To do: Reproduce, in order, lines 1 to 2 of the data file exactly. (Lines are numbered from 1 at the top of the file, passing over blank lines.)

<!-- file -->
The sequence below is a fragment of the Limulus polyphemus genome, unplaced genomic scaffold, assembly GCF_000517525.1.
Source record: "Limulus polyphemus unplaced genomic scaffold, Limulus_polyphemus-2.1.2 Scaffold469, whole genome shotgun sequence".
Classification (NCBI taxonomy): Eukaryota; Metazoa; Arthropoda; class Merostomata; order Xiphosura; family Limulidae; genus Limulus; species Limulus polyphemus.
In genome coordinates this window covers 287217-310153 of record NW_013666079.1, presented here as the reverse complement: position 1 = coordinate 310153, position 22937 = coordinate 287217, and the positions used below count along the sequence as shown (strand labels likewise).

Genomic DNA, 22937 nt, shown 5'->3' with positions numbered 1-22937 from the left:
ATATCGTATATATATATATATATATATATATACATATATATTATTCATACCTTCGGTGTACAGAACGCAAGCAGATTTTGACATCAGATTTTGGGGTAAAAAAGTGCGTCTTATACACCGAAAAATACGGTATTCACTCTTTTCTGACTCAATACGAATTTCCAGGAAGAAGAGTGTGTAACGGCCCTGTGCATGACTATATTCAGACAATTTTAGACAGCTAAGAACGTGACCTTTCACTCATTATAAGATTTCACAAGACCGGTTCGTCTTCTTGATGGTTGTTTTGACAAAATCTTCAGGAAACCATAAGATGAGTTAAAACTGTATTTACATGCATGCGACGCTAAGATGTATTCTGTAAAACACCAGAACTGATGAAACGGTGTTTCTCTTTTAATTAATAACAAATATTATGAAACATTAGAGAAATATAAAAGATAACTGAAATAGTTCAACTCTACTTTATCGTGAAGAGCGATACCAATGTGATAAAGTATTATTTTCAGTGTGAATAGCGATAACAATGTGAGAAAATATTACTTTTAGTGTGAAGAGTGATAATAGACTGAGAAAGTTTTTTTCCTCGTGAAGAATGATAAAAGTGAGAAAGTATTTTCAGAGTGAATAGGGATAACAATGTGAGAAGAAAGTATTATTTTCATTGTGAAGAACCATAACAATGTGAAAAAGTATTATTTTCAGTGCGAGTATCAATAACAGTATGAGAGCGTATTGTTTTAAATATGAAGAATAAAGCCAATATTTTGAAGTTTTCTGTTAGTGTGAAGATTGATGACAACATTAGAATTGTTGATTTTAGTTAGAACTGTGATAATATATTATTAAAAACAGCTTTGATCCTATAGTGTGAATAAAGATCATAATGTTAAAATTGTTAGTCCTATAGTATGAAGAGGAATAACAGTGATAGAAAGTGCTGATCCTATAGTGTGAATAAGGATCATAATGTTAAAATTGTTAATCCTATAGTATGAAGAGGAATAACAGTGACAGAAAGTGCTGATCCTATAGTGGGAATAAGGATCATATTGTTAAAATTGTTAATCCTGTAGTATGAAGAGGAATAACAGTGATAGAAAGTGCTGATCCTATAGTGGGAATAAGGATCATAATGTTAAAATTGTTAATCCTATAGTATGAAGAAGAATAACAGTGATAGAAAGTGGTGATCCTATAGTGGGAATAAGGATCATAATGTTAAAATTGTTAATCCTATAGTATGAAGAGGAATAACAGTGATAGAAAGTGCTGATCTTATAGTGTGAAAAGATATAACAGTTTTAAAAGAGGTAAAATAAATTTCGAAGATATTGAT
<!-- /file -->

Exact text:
The sequence below is a fragment of the Limulus polyphemus genome, unplaced genomic scaffold, assembly GCF_000517525.1.
Source record: "Limulus polyphemus unplaced genomic scaffold, Limulus_polyphemus-2.1.2 Scaffold469, whole genome shotgun sequence".